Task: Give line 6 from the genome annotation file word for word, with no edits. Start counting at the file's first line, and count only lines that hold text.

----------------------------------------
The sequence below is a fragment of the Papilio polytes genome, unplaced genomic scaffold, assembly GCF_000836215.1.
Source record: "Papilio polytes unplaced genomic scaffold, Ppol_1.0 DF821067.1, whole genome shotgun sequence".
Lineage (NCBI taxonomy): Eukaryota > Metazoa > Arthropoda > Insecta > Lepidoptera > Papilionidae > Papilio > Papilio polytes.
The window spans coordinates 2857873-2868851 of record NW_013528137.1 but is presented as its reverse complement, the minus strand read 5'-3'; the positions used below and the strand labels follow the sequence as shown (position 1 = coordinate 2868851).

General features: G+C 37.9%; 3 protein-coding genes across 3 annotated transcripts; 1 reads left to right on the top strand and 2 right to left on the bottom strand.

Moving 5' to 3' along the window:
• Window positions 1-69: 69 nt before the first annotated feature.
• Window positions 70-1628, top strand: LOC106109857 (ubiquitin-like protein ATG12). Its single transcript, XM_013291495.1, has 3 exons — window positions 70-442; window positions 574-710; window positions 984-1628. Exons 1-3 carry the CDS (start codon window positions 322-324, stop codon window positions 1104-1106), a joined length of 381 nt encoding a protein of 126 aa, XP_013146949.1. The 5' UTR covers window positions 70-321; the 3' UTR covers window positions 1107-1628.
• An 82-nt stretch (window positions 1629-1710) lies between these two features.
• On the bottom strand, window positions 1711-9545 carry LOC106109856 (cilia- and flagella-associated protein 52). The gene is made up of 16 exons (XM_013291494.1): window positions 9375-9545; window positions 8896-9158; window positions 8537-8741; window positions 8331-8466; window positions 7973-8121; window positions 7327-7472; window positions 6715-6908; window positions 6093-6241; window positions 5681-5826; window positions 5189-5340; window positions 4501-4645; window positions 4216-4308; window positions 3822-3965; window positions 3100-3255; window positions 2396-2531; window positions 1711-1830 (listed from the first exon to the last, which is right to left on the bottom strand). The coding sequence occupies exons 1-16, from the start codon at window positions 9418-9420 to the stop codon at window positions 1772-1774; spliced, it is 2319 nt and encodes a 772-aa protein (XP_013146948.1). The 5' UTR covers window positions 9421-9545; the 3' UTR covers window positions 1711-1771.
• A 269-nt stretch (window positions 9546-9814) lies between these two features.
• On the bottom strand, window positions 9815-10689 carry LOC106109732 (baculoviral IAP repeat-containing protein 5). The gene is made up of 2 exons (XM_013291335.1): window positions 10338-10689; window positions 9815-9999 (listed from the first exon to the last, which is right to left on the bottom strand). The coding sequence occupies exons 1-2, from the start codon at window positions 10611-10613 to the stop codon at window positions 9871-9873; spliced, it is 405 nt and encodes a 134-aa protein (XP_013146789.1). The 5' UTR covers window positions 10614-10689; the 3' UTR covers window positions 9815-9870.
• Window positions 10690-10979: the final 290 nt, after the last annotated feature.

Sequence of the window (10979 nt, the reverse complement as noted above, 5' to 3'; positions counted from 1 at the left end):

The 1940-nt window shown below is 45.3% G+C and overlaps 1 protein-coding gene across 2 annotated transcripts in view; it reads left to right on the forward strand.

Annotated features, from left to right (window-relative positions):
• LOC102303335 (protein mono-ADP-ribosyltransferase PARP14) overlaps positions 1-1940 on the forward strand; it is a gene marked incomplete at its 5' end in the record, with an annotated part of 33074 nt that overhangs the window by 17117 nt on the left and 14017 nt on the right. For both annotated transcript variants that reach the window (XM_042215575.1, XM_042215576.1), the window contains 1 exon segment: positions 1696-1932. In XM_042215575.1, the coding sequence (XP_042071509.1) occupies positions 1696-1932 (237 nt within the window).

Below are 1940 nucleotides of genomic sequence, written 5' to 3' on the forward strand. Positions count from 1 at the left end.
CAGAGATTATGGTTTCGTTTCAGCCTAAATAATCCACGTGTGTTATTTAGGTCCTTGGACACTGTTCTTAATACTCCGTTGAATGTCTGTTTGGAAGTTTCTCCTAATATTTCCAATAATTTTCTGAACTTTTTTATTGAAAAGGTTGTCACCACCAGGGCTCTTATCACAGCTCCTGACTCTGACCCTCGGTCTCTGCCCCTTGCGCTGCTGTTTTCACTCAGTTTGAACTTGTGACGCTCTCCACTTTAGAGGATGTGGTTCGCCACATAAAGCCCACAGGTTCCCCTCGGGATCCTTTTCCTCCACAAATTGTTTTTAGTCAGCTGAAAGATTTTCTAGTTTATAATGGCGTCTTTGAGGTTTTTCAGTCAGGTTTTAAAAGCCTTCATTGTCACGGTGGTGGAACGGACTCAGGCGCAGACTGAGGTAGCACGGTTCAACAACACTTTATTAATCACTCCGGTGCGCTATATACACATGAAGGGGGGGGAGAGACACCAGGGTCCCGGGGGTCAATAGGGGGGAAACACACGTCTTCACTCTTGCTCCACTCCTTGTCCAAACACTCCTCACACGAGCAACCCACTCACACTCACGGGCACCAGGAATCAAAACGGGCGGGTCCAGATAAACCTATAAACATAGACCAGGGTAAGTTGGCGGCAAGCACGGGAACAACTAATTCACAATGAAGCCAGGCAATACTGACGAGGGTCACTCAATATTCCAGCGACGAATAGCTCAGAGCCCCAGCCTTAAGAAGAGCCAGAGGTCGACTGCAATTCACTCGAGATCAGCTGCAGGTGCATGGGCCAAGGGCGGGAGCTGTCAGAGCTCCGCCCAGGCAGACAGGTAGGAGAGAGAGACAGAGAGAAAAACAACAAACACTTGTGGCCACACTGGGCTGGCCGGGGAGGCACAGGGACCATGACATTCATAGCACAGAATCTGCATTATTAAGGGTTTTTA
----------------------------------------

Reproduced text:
Moving 5' to 3' along the window: